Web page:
Apparently, though, nobody is offering any kind of dissent to this policy of aid to terrorists, or if they are, they are being transferred to Nome, Greenland or some other remote assignment where there are poor cell phone and wireless connections.
I’m thinking that if America’s much-touted Libyan adventure, in which we kept our soldiers and pilots safely out of the war zone, but bombed the crap out of Gadaffi’s military using French and British air forces and of course our handy fleet of Predator and Reaper drones, and then dumped a lot of heavy arms into the hands of the rebels, turned out to be such a bust, we should be pretty concerned now that Bashar’s regime looks to be on the ropes in Syria. Libya, while loaded with oil, is a pretty dinky little country population-wise, with only some 6.5 million people. Syria, on the other hand, while smaller geographically, is quite a bit bigger, with nearly 21 million people, and it has a lot more weapons, even not counting the ones that the US, France, Britain, and other European countries are currently pouring in (Iran and Russia are also pouring weapons in to aid the government side).
When the government finally falls, which is looking increasingly likely, I think it’s pretty predictable that the result will be either a government heavily influenced by Al Qaeda-type hotheads, or a prolonged period of tribal war and instability with no real central government.
Kind of like Afghanistan today.
Nice work Washington.
Now, if you look at this picture, one conclusion you might come to is that American foreign policy and military policy is in the hands of a bunch of real first-class bozos. One part of me, having lived through the whole era of the Vietnam War, has no trouble believing that. But then there is another conclusion you could also come to: namely that these people in Washington and Arlington may actually be happy to see all the chaos in places like Libya and Syria and Yemen, etc. Having a bunch of crazed Al Qaeda terrorists threatening terrorist actions against US interests abroad and occasionally at home, after all, is what keeps the War on Terror going.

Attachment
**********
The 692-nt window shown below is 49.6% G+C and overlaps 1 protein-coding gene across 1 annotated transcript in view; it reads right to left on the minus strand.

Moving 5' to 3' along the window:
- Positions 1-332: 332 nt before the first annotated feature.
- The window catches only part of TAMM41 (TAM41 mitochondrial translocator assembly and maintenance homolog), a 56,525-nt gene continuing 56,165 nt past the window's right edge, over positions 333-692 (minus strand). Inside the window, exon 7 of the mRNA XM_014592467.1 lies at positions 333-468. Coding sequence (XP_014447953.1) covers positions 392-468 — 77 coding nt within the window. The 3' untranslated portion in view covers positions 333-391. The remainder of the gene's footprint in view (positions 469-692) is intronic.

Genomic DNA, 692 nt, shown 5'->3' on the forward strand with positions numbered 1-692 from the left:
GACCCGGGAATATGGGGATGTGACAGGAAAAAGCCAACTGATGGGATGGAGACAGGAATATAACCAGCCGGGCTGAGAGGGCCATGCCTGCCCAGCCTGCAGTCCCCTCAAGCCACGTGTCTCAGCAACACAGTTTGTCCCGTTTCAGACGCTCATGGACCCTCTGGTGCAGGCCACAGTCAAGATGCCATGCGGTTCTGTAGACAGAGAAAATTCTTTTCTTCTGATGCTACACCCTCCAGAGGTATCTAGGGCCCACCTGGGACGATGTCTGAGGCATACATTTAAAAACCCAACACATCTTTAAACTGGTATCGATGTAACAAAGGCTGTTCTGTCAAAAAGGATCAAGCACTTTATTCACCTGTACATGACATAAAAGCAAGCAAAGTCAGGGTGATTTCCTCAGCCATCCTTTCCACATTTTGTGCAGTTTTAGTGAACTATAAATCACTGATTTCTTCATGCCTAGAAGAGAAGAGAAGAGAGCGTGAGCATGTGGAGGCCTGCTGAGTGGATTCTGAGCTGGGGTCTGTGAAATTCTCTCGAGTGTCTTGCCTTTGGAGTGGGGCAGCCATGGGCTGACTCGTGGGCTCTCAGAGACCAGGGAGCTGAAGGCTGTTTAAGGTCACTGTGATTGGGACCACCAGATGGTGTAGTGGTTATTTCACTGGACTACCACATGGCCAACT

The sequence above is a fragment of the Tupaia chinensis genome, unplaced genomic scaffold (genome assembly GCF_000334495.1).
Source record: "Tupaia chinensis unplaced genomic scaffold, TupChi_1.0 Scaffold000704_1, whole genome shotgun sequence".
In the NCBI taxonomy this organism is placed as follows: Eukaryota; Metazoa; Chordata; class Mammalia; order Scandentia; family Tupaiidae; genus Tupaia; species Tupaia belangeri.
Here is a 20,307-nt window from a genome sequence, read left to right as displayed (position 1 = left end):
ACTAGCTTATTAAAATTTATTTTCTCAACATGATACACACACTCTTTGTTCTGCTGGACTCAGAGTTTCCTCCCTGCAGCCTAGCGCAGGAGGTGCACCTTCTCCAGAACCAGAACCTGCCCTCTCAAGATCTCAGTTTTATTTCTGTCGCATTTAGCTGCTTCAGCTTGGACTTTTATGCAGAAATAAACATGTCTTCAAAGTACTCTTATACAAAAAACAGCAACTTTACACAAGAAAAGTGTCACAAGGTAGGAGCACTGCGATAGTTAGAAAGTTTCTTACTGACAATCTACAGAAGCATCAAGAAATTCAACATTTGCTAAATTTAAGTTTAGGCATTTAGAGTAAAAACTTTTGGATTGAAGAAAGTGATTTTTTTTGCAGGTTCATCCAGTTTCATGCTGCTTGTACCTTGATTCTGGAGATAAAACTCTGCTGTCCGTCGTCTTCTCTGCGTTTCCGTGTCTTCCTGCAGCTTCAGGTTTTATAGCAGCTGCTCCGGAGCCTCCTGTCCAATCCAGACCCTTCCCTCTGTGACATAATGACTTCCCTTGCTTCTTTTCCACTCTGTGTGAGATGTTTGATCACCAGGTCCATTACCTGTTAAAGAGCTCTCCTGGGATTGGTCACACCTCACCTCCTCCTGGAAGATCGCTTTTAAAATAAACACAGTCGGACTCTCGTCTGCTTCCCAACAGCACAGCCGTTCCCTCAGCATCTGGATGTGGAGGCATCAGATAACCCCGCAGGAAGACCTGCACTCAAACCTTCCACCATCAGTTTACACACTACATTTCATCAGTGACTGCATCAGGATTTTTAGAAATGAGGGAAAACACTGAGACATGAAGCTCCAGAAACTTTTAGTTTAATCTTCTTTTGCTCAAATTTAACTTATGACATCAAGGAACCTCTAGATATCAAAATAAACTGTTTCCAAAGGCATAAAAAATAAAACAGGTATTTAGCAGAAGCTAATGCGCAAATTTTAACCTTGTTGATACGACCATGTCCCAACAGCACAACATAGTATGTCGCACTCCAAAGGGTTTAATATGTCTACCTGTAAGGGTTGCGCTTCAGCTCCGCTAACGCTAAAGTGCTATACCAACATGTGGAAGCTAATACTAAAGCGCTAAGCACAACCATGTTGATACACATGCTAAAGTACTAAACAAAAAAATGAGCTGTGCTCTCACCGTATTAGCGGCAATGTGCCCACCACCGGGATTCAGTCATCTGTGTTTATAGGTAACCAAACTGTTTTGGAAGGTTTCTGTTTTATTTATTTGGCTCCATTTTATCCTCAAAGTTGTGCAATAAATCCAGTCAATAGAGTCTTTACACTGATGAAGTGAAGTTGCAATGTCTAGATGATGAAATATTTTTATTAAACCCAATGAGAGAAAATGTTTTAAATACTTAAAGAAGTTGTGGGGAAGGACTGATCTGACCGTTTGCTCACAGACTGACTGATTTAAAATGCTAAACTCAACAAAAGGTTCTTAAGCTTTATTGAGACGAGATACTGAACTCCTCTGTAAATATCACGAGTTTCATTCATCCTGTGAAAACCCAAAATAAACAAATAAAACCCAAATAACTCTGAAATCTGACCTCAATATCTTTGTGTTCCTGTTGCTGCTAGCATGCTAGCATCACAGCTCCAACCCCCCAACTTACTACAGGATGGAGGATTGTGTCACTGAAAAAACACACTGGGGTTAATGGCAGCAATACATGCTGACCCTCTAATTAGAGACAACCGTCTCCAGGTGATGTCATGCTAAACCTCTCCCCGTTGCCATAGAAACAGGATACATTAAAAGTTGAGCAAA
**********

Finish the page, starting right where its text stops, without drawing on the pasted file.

Just recently, Jeh Johnson, the top attorney at the Pentagon, in an address at Oxford University, speculated about how the War on Terror might be declared “over,” and how that would mean an end to all the special laws limiting civil liberties in the US, and the special powers granted to the executive branch of the government. Those huge underminings of the Constitution have been endorsed by the Supreme Court on the grounds that in “wartime,” and in a “war zone,” especially, the Bill of Rights and the separation of powers enshrined in the Constitution don’t apply. There must have been a collective shudder in the top echelons of the Pentagon when they read news reports of Johnson’s talk.
How inconvenient it would be for those who are thriving on limited freedom and on unchecked executive power, if the justification for those things — a seemingly unwinnable and unending War on Terror, in which the “battle zone” includes the United States itself — were suddenly to end.
Providing weapons to the rebels in Syria, as in Libya earlier on, would seem to be a great way to see to it that such a dreaded thing doesn’t happen.